Store owner Toni Fox (main) greets customers who stand in line after the official opening of her 3D Cannabis Center, which opened as a legal recreational retail outlet in Denver at 8am on Wednesday Jan. 1, 2014
- Retailers were selling top-shelf versions of the drug for close to $400 an ounce on average, not including taxes.
- Medical marijuana is $250 for the same amount
- Average street price of 'medium quality' is $300
- One dispensary was selling one-eighth of an ounce for $70 - a markup from $25 for the same amount the day before
- Most expensive strands are the most popular, according to store owners
- Prices are expected to stabilize once the 'novelty' wears off.
The lines were as long as the prices were high, but there wasn't a complaint to be heard as Colorado ushered in its 'cannabis era' as part of an unprecedented experiment in the government regulation of marijuana.
Hemp hunters who waited for hours on Green Wednesday - the official implementation of the new state laws - were confronted with steep prices at the dispensaries granted licenses to sell legal bud.
On average, retailers were selling top-shelf week for close to $400 an ounce, not including taxes.
In comparison medical marijuana users, who’ve been able to buy weed from Colorado dispensaries since 2010, are currently paying around $250 an ounce, plus taxes, NBC reported.
An employee weighs portions of retail marijuana at 3D Cannabis Center in Denver
'I think people were a little bit surprised at the price,' said Rachel Gillette, executive director of the Colorado chapter of NORML, a national nonprofit seeking to make marijuana use legal nationwide.
'We are concerned about that.'
But the customers who waited for hours to make a purchase weren't looking to score a bargain - they were just looking to score.
'Our most expensive strains sold the quickest,' Toni Fox, proprietor of Denver's 3D Cannabis Center, told The Huffington Post.
'We're closing Monday and Tuesday next week to reassess after the large volume of sales we are seeing.'
The state of Colorado has not imposed any pricing structure for pot purveyors, leaving the market open to supply and demand.
One dispensary was selling high-quality marijuana on Wednesday at $70 for one-eighth of an ounce — a markup from $25 for the same amount the day before.
Sizing: A one-eighth ounce container of medical marijuana, which sells on average for $250
Customer Adam Hartle smiles as he makes a cash transaction at 3D Cannabis Center, which opened as a legal recreational retail outlet in Denver, on Wednesday, Jan. 1, 2014
Opened for business: Cannabis goes on legal sale in Colorado
A Colorado State University report released last April forecasts retail prices settling at around $185 per ounce.
Colorado residents can buy no more than an ounce per transaction, while out-of-state tokers can purchase up to a quarter-ounce.
Gillette expects the costs to eventually stabilize as well.
'It’s a new industry, a new market,' Gillette said.
'I think things will work themselves out in a few years. We saw the same thing happen with the medical marijuana industry before prices came down.'
But Gillette said she’d still like to see the 'high tax rates' associated with marijuana sales addressed by state lawmakers.
Colorado State Rep. Jonathan Singer, who sponsored the House bill on legal marijuana sales, said he doesn't want to see the 10 percent special sales tax added to each transaction changed just yet.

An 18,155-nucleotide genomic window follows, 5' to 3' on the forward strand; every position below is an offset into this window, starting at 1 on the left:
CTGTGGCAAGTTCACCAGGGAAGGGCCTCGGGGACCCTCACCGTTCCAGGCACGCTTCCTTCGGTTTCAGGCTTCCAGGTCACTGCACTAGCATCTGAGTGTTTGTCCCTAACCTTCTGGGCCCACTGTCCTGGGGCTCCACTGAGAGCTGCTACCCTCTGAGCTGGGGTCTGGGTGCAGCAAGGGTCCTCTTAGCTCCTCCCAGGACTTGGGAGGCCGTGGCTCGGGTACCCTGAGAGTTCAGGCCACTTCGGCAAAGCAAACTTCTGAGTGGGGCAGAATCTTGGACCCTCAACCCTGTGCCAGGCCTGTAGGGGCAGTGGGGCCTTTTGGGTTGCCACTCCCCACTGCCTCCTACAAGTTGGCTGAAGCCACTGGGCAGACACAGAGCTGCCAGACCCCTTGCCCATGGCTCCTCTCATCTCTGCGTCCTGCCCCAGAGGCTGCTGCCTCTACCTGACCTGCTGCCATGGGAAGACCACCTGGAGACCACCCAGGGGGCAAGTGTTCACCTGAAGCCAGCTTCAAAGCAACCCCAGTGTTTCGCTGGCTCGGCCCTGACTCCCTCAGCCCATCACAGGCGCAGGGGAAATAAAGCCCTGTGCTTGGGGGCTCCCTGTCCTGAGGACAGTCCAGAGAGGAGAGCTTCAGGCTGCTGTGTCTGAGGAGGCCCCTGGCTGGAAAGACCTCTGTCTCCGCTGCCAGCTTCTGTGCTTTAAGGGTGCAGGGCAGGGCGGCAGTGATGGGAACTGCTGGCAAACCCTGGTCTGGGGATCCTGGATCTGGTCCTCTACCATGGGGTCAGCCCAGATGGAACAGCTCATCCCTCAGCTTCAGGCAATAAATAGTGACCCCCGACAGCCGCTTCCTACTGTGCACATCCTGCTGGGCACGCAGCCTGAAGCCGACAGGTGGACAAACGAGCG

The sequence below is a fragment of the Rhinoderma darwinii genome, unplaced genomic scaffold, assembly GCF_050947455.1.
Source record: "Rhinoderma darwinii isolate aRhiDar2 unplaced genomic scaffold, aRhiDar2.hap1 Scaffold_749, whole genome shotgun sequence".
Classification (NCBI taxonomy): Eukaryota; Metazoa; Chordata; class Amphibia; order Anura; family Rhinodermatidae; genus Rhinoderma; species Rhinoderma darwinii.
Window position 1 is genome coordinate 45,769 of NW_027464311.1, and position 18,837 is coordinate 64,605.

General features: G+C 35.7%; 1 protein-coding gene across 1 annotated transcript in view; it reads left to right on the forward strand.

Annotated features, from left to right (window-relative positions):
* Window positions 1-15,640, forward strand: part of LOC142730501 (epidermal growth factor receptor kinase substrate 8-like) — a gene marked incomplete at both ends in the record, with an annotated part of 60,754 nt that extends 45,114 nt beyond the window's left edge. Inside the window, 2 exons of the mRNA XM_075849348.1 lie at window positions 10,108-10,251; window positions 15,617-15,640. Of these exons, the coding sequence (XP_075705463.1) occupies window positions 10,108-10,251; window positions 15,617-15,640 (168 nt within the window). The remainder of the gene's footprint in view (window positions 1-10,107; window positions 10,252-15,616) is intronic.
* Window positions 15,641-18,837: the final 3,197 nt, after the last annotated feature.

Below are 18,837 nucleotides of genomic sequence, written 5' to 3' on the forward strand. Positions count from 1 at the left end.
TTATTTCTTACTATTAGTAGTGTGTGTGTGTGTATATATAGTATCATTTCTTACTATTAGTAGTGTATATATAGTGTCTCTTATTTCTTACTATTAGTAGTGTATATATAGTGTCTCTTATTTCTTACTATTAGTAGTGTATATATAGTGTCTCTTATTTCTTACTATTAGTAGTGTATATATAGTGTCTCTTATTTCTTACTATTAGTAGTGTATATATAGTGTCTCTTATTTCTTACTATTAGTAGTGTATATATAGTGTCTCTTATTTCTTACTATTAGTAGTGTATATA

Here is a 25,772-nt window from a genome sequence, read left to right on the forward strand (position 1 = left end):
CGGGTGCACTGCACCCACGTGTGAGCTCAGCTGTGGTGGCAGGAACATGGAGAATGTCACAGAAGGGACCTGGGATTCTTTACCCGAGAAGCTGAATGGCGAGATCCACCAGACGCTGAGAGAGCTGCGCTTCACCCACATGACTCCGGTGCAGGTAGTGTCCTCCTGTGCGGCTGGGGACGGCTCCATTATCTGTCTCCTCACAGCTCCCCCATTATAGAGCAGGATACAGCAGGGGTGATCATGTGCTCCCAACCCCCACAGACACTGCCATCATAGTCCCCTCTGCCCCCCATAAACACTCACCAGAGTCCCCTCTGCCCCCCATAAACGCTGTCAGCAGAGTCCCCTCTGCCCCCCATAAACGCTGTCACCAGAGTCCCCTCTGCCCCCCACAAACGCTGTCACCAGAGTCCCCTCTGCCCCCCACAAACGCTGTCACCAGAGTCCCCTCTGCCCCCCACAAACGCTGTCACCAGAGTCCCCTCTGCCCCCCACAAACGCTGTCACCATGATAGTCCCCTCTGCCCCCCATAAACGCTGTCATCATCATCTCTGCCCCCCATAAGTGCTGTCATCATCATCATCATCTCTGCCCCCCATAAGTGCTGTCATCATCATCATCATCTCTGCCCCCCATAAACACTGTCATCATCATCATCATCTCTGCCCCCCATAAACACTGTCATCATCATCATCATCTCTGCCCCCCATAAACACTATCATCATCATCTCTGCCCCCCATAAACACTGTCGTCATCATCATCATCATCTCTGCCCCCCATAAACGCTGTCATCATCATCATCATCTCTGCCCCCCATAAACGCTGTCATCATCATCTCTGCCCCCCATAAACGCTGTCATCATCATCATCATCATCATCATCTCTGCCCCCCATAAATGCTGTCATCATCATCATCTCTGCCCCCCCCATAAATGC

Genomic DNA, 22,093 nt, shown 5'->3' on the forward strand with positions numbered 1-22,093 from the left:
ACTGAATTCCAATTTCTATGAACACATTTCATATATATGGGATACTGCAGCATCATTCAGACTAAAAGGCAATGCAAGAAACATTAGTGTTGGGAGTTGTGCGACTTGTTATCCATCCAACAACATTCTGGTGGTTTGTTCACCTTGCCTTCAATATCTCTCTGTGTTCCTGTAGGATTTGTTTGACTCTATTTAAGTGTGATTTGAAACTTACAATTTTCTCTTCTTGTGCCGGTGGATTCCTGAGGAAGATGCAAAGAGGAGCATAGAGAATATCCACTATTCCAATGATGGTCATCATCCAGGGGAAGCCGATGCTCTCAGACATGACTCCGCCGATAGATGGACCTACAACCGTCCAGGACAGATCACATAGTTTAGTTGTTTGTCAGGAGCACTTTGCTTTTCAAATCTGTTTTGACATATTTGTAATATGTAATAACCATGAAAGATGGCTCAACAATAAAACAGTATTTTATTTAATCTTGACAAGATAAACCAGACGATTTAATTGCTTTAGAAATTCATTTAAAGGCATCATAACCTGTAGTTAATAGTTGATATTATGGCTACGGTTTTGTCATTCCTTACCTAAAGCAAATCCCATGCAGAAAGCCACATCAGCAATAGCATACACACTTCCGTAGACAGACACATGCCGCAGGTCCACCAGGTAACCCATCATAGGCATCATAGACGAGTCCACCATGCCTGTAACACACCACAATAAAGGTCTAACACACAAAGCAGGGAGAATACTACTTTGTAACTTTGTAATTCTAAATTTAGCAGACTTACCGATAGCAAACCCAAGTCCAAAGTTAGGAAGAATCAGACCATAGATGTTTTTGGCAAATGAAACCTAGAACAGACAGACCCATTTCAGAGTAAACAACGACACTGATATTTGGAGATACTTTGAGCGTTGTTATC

The state won't know how much those taxes will provide to Colorado's coffers for at least another month.
Various marijuana strains at the Botanacare marijuana store in Northglenn, Colorado
Marijuana advocate Attorney, Brian Vicente addresses media prior to the first legal retail sale of marijuana in Colorado
'If marijuana continues to funnel into the black market, I am happy to look at shocking the black market out of the legitimate industry by slashing taxes, but this is way too early in the game,' Singer said.
'And judging by the thousands of marijuana consumers lined up around the block yesterday, Coloradans appear comfortable with taxes as they are.'
Phyllis Resnick, lead economist at Colorado State’s Colorado Futures Center, said she also expects prices to lower.
'My sense is that competition will eventually arise … and costs will fall below what the black market wants,' she said.
Medical marijuana users, meanwhile, shouldn’t be affected by a ramp up in prices or long lines, said Mason Tvert, spokesman for the Marijuana Policy Project, which advocates for medical marijuana bills.
Medical marijuana sales aren’t subject to the special sales tax and similar local taxes that drive up costs to the general public.
Jesse Phillips celebrates being the first person to legally buy recreational marijuana at the BotanaCare store in Northglenn, Colorado January 1, 2014
Tyler Williams, of Ohio, selects marijuana strains to purchase at the 3-D Denver Discrete Dispensary on January 1, 2014 in Denver, Colorado
In addition, there are dispensaries that are dedicated to medical marijuana sales only, so patients won’t have to wait hours for service.
About three-dozen retailers around Colorado opened to adults aged 21 and older on Wednesday, the state has actually approved 348 retail licenses.
Many outlets have been slowed down because they also have to get permission from their local municipality.
Prices could also be affected on the supply side by the fact that Colorado allows people to grow at home (up to six plants per adult), and there currently is no cap on how much total marijuana can be produced statewide.
As for any demand driven by out-of-towners, Resnick believes the idea of a booming pot tourism industry won’t be a lasting one.
'How many people are going to fly to Colorado to ride around in a van and get pot, and then you’re limited to where you can smoke it?' she said.
'Plus, it’s not like you can bring it home with you.'